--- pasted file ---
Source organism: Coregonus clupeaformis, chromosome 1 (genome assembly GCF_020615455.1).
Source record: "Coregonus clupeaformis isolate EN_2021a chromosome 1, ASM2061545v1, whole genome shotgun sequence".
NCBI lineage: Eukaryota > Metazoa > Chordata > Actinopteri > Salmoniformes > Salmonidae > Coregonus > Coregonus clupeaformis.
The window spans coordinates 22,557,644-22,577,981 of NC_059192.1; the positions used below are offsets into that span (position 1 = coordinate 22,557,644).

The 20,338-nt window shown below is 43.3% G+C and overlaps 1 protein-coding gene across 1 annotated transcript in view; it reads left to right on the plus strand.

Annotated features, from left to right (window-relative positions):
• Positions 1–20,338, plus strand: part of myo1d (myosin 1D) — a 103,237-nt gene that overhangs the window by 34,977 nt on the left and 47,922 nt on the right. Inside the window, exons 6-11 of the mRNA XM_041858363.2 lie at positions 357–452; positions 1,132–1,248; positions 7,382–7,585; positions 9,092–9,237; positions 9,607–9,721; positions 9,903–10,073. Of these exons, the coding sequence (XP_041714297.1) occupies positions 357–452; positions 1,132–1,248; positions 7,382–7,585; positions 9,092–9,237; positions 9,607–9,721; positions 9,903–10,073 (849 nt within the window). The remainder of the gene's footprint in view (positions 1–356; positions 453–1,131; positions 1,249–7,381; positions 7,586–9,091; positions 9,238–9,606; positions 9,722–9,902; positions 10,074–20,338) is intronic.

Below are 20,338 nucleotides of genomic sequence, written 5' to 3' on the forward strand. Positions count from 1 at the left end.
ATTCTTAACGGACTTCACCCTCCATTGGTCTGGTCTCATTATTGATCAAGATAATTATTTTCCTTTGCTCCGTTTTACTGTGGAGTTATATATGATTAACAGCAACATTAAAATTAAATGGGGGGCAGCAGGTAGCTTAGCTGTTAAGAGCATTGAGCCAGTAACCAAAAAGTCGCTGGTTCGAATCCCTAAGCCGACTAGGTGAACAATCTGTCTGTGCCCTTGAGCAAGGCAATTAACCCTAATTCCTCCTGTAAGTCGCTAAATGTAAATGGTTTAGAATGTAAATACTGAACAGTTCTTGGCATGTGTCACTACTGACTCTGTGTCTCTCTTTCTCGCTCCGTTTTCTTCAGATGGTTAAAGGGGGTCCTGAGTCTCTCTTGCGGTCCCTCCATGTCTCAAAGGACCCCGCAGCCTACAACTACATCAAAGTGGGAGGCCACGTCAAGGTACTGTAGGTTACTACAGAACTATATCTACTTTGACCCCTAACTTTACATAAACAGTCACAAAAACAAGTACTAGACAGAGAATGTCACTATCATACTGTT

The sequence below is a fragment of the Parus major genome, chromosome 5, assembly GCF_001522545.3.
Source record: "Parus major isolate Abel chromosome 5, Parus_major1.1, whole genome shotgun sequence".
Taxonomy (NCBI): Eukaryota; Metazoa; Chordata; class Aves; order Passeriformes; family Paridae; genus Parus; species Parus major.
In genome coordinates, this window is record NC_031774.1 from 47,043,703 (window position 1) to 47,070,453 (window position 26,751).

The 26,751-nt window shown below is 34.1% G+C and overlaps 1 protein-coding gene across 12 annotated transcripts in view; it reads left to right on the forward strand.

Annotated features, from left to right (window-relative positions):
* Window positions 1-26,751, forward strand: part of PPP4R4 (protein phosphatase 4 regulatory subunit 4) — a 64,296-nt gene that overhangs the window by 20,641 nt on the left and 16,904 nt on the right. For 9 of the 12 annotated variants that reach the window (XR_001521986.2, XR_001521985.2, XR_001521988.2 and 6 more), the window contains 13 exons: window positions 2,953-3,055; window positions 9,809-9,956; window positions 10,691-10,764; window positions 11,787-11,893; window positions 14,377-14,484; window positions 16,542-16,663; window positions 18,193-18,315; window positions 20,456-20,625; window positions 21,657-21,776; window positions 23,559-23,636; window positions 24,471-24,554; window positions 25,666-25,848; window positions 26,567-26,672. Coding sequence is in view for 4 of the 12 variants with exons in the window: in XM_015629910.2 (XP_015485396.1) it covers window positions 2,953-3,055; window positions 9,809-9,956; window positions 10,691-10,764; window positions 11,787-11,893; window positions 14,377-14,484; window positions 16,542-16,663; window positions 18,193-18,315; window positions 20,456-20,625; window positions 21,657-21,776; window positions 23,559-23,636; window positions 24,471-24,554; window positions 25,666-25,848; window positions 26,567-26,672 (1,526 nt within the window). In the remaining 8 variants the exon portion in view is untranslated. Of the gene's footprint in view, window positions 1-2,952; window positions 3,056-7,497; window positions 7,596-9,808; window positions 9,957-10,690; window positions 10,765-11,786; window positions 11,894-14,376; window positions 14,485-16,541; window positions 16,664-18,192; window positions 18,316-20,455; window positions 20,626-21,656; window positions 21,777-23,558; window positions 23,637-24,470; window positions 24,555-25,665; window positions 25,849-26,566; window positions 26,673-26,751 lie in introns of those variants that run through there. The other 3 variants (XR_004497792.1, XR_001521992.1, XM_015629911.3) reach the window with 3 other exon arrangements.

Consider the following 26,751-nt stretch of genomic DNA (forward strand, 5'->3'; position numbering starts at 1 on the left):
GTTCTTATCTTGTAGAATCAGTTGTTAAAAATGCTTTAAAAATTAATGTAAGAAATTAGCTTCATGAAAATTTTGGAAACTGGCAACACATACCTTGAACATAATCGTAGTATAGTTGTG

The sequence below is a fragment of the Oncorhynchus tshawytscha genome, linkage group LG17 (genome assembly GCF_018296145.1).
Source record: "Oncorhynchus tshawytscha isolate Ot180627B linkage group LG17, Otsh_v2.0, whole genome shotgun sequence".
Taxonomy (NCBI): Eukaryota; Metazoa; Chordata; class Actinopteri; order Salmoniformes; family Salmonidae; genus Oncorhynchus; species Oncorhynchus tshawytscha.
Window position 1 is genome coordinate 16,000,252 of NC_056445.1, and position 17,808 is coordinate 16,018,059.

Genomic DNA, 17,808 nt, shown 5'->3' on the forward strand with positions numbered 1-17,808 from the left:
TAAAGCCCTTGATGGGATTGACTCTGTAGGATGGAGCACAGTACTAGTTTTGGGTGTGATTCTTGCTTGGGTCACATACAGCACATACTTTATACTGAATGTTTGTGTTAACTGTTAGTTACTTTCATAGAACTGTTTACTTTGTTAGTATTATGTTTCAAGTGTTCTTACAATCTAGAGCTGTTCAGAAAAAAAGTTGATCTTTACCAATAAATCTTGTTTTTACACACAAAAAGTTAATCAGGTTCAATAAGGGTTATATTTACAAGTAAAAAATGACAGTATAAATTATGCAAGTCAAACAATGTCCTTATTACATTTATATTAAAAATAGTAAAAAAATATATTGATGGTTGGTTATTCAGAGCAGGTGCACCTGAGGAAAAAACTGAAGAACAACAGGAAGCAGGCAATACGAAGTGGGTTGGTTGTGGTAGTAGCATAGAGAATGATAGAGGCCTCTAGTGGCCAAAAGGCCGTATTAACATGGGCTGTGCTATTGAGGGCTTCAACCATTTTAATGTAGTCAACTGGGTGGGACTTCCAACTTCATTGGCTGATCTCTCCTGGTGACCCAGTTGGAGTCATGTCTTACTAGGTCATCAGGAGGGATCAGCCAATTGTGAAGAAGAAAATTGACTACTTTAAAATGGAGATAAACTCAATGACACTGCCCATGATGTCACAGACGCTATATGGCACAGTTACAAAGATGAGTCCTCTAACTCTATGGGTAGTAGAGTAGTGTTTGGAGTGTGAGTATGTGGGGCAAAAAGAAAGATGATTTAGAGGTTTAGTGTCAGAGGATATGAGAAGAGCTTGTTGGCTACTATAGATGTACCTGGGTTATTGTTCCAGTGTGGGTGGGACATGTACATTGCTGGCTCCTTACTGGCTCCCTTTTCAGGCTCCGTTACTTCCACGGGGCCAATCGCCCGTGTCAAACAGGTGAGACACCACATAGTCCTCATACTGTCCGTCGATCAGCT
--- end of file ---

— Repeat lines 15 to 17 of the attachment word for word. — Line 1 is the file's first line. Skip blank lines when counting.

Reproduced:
Annotated features, from left to right (window-relative positions):
* Window positions 1-26,751, forward strand: part of PPP4R4 (protein phosphatase 4 regulatory subunit 4) — a 64,296-nt gene that overhangs the window by 20,641 nt on the left and 16,904 nt on the right. For 9 of the 12 annotated variants that reach the window (XR_001521986.2, XR_001521985.2, XR_001521988.2 and 6 more), the window contains 13 exons: window positions 2,953-3,055; window positions 9,809-9,956; window positions 10,691-10,764; window positions 11,787-11,893; window positions 14,377-14,484; window positions 16,542-16,663; window positions 18,193-18,315; window positions 20,456-20,625; window positions 21,657-21,776; window positions 23,559-23,636; window positions 24,471-24,554; window positions 25,666-25,848; window positions 26,567-26,672. Coding sequence is in view for 4 of the 12 variants with exons in the window: in XM_015629910.2 (XP_015485396.1) it covers window positions 2,953-3,055; window positions 9,809-9,956; window positions 10,691-10,764; window positions 11,787-11,893; window positions 14,377-14,484; window positions 16,542-16,663; window positions 18,193-18,315; window positions 20,456-20,625; window positions 21,657-21,776; window positions 23,559-23,636; window positions 24,471-24,554; window positions 25,666-25,848; window positions 26,567-26,672 (1,526 nt within the window). In the remaining 8 variants the exon portion in view is untranslated. Of the gene's footprint in view, window positions 1-2,952; window positions 3,056-7,497; window positions 7,596-9,808; window positions 9,957-10,690; window positions 10,765-11,786; window positions 11,894-14,376; window positions 14,485-16,541; window positions 16,664-18,192; window positions 18,316-20,455; window positions 20,626-21,656; window positions 21,777-23,558; window positions 23,637-24,470; window positions 24,555-25,665; window positions 25,849-26,566; window positions 26,673-26,751 lie in introns of those variants that run through there. The other 3 variants (XR_004497792.1, XR_001521992.1, XM_015629911.3) reach the window with 3 other exon arrangements.

Consider the following 26,751-nt stretch of genomic DNA (forward strand, 5'->3'; position numbering starts at 1 on the left):